When President Barack Obama first promised that the Affordable Care Act would result in “access, lower costs, and choice," healthcare providers and insurers understood that, at best, you'd end up with two out of three.
So the news that health insurance premiums have risen under Obamacare comes as no surprise. The law's focus on access and choice — and the lack of government structures and market incentives to control costs in this context — practically guaranteed the situation we're in today.
Consider: There's simply no way that changes in insurance underwriting — elimination of pre-existing conditions, an end to lifetime coverage limits, and guaranteed issue of insurance to all subscribers — will do anything but create an actuarial guarantee of higher rates.
And providing a statutory allowance for insurance companies to keep 15 percent of the premium dollar for administrative costs and profit creates an incentive to raise, rather than lower premiums.
Meanwhile, government policies around pharmaceuticals — permitting direct-to-consumer advertising for drugs, prohibition of discount shopping by Medicare, and FDA actions that have allowed monopoly-like re-marketing of long-proven drugs — are a guarantee that drug prices will rise.
Likewise, medical device companies operate under a regime that approves their equipment based on safety. There is no provision in the FDA enabling legislation that requires showing that new, more expensive procedures are economically efficient compared to older ones. Here, too, direct-to-consumer marketing and company payments to surgeons have accelerated the use of technologies in search of markets.
Also, the government has been essentially silent on the concentration of market power by large insurance companies and large hospital systems, virtually eliminating the potential for price-based competition among both funders and providers. Employers respond with more and more high-deductible health plans so they can offer lower premiums to their workers, while shifting healthcare costs to those same workers.
All of this occurs amid shifting demographic trends: The elderly are living longer, Baby Boomers are entering the stage of their lives requiring hospitalization, and there is an increasingly sedentary and overweight population among middle aged and young people. All of these contribute to both acute and chronic health problems.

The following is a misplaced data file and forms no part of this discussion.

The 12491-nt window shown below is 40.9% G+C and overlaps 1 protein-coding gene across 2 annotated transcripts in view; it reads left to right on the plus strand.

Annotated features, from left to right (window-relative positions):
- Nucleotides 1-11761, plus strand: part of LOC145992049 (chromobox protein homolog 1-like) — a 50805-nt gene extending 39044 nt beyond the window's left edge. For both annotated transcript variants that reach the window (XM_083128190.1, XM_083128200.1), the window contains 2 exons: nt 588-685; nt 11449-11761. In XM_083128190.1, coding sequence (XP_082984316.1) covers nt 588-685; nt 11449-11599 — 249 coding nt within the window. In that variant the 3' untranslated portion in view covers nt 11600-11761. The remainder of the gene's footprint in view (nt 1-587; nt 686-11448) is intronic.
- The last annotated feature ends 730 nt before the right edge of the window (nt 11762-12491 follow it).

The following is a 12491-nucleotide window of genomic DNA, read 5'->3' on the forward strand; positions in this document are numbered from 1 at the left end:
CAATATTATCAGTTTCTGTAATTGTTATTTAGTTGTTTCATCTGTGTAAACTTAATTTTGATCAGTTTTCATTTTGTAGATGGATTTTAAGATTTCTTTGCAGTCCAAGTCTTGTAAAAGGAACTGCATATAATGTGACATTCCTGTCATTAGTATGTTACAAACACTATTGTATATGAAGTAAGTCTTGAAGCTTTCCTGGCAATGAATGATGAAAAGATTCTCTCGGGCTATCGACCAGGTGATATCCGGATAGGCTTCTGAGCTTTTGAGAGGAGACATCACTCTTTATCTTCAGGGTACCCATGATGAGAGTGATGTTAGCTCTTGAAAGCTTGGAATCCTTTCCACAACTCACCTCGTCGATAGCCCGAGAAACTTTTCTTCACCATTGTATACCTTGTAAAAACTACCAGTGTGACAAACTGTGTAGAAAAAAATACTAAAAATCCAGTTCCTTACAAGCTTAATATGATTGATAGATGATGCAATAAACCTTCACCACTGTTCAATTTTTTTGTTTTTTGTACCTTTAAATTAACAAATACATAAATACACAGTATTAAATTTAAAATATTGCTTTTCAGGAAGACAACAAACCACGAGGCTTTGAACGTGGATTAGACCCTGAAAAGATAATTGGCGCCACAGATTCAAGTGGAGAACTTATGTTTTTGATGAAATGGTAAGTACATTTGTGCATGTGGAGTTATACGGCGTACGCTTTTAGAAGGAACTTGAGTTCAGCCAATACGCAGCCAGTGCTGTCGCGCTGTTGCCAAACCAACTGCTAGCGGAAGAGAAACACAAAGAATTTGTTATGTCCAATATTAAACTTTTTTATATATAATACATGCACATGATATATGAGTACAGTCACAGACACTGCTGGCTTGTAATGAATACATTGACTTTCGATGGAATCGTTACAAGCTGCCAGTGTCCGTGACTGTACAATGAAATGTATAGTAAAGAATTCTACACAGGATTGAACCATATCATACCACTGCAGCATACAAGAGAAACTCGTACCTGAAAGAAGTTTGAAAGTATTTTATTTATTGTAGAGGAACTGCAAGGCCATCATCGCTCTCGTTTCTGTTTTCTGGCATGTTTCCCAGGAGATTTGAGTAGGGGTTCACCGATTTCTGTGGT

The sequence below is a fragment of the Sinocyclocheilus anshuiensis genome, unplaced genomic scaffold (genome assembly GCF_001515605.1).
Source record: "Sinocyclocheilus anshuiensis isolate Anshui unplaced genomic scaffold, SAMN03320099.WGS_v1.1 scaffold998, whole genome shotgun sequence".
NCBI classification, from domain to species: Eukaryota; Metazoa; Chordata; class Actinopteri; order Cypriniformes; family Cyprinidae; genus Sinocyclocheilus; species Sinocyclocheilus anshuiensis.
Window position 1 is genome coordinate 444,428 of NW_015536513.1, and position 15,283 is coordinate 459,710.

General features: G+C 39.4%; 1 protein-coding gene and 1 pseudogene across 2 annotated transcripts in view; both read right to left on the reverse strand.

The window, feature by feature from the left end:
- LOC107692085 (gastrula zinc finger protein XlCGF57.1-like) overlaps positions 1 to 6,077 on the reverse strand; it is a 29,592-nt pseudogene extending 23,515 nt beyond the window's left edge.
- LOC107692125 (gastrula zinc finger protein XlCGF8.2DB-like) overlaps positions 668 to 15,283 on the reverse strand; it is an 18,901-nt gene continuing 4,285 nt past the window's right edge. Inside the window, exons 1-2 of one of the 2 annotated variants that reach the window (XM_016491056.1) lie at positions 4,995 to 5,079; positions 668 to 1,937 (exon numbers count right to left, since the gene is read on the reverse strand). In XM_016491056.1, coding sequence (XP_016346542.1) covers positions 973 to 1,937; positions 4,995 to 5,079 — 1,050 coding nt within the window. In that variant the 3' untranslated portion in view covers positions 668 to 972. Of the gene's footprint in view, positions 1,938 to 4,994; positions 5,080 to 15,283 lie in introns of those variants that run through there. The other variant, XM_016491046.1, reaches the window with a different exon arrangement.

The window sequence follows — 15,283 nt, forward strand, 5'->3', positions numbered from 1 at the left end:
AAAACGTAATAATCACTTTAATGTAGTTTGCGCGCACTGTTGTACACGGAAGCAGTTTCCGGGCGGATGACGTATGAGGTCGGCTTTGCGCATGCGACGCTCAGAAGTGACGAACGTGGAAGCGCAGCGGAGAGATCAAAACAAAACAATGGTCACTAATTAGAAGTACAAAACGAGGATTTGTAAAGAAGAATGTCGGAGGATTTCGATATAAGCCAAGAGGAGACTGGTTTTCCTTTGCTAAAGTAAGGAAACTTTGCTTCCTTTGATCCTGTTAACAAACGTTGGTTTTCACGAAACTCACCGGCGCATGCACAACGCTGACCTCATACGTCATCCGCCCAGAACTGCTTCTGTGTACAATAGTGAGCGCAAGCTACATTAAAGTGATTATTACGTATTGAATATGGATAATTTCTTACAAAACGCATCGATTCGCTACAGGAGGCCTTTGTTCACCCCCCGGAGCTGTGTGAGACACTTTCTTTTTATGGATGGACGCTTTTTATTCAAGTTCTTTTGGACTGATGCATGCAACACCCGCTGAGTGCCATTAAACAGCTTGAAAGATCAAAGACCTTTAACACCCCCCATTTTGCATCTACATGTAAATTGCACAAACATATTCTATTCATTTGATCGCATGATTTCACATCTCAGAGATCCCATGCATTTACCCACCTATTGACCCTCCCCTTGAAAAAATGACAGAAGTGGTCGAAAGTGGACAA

Finally, of course, people who now have access to health insurance are using it. It is no surprise that emergency room visits have increased in some areas, especially those with shortages of primary care doctors.
Many advocates for Obamacare envisioned that so-called accountable care organizations would reduce costs by better managing people's health, and especially by keeping people out of the hospital. The results from the ACO pilot programs are mixed, though. ACOs operated by physician groups tend to do better than those controlled by high-fixed-costs hospital systems. The latter tend to operate as cost centers in search of revenue streams, with no real interest in controlling costs.
And there is very little useful transparency with regard to clinical outcomes. What data exists on federal websites is out of date and often not on point with regard to enhancing quality and safety. In the words of one wag, many ACOs are neither accountable, caring, nor organized to really reduce costs.
Policymakers in the next administration and Congress will need to put fixes in place to mitigate rises in insurance premiums and the healthcare costs that are driving those increases. But let's not throw the baby out with the bath water. We must acknowledge that the underlying purpose of the ACA — to provide access to insurance and relieve Americans of the fear of losing their employer-based plans when they change or lose jobs — is essential.
Also, it is wise to provide subsidies to those who are unable to afford insurance. Those steps are consistent with what most people consider as the right to healthcare.
Given society's demographic trends, the focus should be less on the design of insurance plans and more on encouraging competition among insurers and providers, requiring real-time transparency of clinical outcomes, giving Medicare the right to negotiate drug prices, requiring proof of economic efficacy of drugs and devices, and prohibiting hospital systems from dominating ACOs.
Paul F. Levy was CEO of Beth Israel Deaconess Medical Center in Boston from 2002 to 2011. He is the author of “Goal Play! Leadership Lessons from the Soccer Field."